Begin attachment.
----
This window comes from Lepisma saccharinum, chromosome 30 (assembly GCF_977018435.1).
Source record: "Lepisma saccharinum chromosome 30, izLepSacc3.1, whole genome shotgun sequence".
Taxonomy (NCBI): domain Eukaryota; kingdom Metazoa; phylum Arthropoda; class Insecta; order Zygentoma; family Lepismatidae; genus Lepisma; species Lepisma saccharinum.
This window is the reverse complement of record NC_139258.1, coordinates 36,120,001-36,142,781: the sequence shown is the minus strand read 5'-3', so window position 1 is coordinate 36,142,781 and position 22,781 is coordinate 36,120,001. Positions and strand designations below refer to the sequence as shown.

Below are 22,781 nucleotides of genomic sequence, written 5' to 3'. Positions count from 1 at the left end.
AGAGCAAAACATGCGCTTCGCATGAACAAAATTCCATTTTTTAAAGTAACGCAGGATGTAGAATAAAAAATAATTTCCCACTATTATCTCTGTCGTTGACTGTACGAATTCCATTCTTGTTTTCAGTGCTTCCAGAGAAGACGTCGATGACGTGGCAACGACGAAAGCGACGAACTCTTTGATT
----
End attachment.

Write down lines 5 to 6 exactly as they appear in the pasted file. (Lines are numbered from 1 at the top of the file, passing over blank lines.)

Below are 22,781 nucleotides of genomic sequence, written 5' to 3'. Positions count from 1 at the left end.
AGAGCAAAACATGCGCTTCGCATGAACAAAATTCCATTTTTTAAAGTAACGCAGGATGTAGAATAAAAAATAATTTCCCACTATTATCTCTGTCGTTGACTGTACGAATTCCATTCTTGTTTTCAGTGCTTCCAGAGAAGACGTCGATGACGTGGCAACGACGAAAGCGACGAACTCTTTGATT